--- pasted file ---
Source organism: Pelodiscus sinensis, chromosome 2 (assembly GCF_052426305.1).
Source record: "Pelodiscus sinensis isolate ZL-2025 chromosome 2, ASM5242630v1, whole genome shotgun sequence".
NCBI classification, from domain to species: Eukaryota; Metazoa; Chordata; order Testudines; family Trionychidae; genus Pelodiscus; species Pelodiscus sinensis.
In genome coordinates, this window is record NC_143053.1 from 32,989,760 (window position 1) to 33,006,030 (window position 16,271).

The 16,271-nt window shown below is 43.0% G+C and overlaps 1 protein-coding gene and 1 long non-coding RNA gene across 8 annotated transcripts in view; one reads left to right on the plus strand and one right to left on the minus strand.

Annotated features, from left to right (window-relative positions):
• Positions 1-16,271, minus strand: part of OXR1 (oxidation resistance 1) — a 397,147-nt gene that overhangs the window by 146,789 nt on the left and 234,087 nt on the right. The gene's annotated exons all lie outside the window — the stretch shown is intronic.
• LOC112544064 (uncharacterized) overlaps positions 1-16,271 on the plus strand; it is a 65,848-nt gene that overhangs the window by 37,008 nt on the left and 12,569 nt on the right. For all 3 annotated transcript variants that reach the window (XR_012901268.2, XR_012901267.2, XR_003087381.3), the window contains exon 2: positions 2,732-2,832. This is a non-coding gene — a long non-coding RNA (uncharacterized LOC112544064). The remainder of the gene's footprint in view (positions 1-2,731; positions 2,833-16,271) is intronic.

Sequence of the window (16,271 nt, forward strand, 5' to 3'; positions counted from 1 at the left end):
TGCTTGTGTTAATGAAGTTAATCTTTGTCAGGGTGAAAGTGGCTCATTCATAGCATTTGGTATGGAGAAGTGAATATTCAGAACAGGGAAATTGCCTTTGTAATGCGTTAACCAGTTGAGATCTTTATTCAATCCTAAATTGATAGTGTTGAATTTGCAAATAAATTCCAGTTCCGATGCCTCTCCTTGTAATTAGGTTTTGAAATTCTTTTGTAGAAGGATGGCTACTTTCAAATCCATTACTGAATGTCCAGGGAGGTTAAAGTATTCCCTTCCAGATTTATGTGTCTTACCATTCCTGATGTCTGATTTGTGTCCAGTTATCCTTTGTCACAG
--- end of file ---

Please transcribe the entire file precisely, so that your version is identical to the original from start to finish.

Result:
Source organism: Pelodiscus sinensis, chromosome 2 (assembly GCF_052426305.1).
Source record: "Pelodiscus sinensis isolate ZL-2025 chromosome 2, ASM5242630v1, whole genome shotgun sequence".
NCBI classification, from domain to species: Eukaryota; Metazoa; Chordata; order Testudines; family Trionychidae; genus Pelodiscus; species Pelodiscus sinensis.
In genome coordinates, this window is record NC_143053.1 from 32,989,760 (window position 1) to 33,006,030 (window position 16,271).

The 16,271-nt window shown below is 43.0% G+C and overlaps 1 protein-coding gene and 1 long non-coding RNA gene across 8 annotated transcripts in view; one reads left to right on the plus strand and one right to left on the minus strand.

Annotated features, from left to right (window-relative positions):
• Positions 1-16,271, minus strand: part of OXR1 (oxidation resistance 1) — a 397,147-nt gene that overhangs the window by 146,789 nt on the left and 234,087 nt on the right. The gene's annotated exons all lie outside the window — the stretch shown is intronic.
• LOC112544064 (uncharacterized) overlaps positions 1-16,271 on the plus strand; it is a 65,848-nt gene that overhangs the window by 37,008 nt on the left and 12,569 nt on the right. For all 3 annotated transcript variants that reach the window (XR_012901268.2, XR_012901267.2, XR_003087381.3), the window contains exon 2: positions 2,732-2,832. This is a non-coding gene — a long non-coding RNA (uncharacterized LOC112544064). The remainder of the gene's footprint in view (positions 1-2,731; positions 2,833-16,271) is intronic.

Sequence of the window (16,271 nt, forward strand, 5' to 3'; positions counted from 1 at the left end):
TGCTTGTGTTAATGAAGTTAATCTTTGTCAGGGTGAAAGTGGCTCATTCATAGCATTTGGTATGGAGAAGTGAATATTCAGAACAGGGAAATTGCCTTTGTAATGCGTTAACCAGTTGAGATCTTTATTCAATCCTAAATTGATAGTGTTGAATTTGCAAATAAATTCCAGTTCCGATGCCTCTCCTTGTAATTAGGTTTTGAAATTCTTTTGTAGAAGGATGGCTACTTTCAAATCCATTACTGAATGTCCAGGGAGGTTAAAGTATTCCCTTCCAGATTTATGTGTCTTACCATTCCTGATGTCTGATTTGTGTCCAGTTATCCTTTGTCACAG